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Seasoned DUI Attorneys

Serving White, Putnam, Overton, Macon, Trousdale, Warren, and Van Buren Counties in Middle Tennessee

If you’ve been there, you know that awful feeling. The minute you spotted those blue lights approaching, your pulse started racing, you felt a sinking feeling in your stomach, and panic began to set it. If you are reading this, you may already be on the other side of a DUI stop, having been arrested, booked, and made bond. That terrible night may be just a blur, but you have perfect clarity now – and you probably have a lot of questions about what a drunk driving conviction could mean for your future. The experienced Tennessee drunk driving defense attorneys at Griffin Law Group, PLLC have handled many cases similar to yours and are here to offer advice, support, and the most effective criminal defense possible under the circumstances of your case.

Many people wonder whether driving under the influence (also referred to as “driving while intoxicated” or “DWI”) is a felony or a misdemeanor. The answer to that question is more complex than you may expect. Simply put, an arrest for drunk or impaired driving can result in either a misdemeanor or felony charge, depending on the circumstances. For most people being charged with a DUI-first offense pursuant to T.C.A. § 55-10-401, the case will be prosecuted as a misdemeanor, which means that the maximum punishment, if convicted, is 11 months and 29 days in jail, but subsequent offenses can result in harsher punishment.

In addition to the possibility of spending one day short of a year in the county jail, a driving under the influence conviction can result in other significant punishment. These include:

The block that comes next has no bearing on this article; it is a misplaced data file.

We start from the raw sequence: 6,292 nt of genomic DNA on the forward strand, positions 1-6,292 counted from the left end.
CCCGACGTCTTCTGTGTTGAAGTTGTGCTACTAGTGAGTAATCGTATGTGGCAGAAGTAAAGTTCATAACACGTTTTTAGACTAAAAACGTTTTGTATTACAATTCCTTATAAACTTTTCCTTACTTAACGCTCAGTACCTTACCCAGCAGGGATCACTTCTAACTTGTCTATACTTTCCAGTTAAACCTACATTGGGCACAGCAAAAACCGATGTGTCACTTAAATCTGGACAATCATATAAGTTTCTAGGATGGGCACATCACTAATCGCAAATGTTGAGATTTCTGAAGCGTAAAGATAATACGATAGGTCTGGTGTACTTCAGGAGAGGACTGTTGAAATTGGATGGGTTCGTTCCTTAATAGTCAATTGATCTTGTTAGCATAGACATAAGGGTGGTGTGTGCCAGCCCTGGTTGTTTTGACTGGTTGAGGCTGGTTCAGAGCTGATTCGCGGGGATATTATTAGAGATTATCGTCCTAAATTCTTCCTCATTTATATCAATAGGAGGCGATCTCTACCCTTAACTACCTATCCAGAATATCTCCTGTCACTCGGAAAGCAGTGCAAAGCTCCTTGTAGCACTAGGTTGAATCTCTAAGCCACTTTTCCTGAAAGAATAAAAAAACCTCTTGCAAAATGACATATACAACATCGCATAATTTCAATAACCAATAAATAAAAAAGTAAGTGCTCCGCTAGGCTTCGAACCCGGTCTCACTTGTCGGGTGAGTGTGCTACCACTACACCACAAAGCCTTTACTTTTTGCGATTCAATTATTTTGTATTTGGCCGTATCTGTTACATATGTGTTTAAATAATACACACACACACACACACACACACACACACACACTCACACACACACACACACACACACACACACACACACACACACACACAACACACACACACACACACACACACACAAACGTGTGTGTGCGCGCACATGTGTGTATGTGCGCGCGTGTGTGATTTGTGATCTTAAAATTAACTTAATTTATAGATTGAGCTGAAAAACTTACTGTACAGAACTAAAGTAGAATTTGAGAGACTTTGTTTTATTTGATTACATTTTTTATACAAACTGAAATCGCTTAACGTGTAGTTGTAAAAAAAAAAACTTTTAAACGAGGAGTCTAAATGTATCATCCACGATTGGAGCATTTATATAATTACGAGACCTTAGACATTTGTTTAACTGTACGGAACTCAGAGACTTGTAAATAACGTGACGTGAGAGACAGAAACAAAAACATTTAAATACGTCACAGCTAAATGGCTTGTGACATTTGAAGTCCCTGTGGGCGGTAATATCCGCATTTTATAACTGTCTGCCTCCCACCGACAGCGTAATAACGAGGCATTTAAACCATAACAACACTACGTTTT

• A fine of between $350 and $1500 and payment of court costs, which can add up to several thousand dollars;

  • Loss of normal driving privileges for a year or longer, along with reinstatement fees when the suspended license is eligible to be lifted;

  • A court order requiring installation of an ignition interlock device in your vehicle;

  • Attendance at a DUI education or alcohol and drug treatment program; and

  • Restitution to anyone who was injured as a result of your drunk driving (such as an automobile accident victim).

Additionally, a DUI conviction will stay on your record for the rest of your life and can be used to enhance punishment, should you be arrested for subsequent drunk driving or other criminal offenses. It can even affect your ability to get certain types of jobs, such as a position as a professional truck driver or forklift operator.

Fortunately, there are sometimes defenses to an accusation of driving while drunk. Every case is different, so speaking with a knowledgeable criminal litigation lawyer about the details of your arrest is crucial. Our seasoned Sparta and Cookeville DUI attorneys can help you understand your legal rights both during and after arrest.


Unfortunately, law enforcement officers can sometimes overstep their bounds or even violate an individual’s Constitutional rights during a stop or arrest. If it can be proven in court that a deputy or trooper violated your 4th Amendment right to be free from unreasonable searches and seizures, it may be possible to exclude certain evidence – potentially even the results of a blood alcohol test or intoximeter reading. Without this crucial evidence, it will become extremely difficult for the State to convict a jury of your guilt beyond a reasonable doubt.

Our dedicated team of assertive and determined Upper Cumberland criminal defense lawyers can help you assess your particular situation, review evidence from your arrest, and assist you with preparing for trial or negotiating a plea agreement to a lesser charge or less severe punishment. Call us today at 931-837-2050 to schedule an appointment with a member of the Griffin Law Group, PLLC legal team. We are currently reviewing cases from Sparta, Cookeville, Livingston, Layfayette, Hartsville, McMinnville, Spencer, and the surrounding area. 

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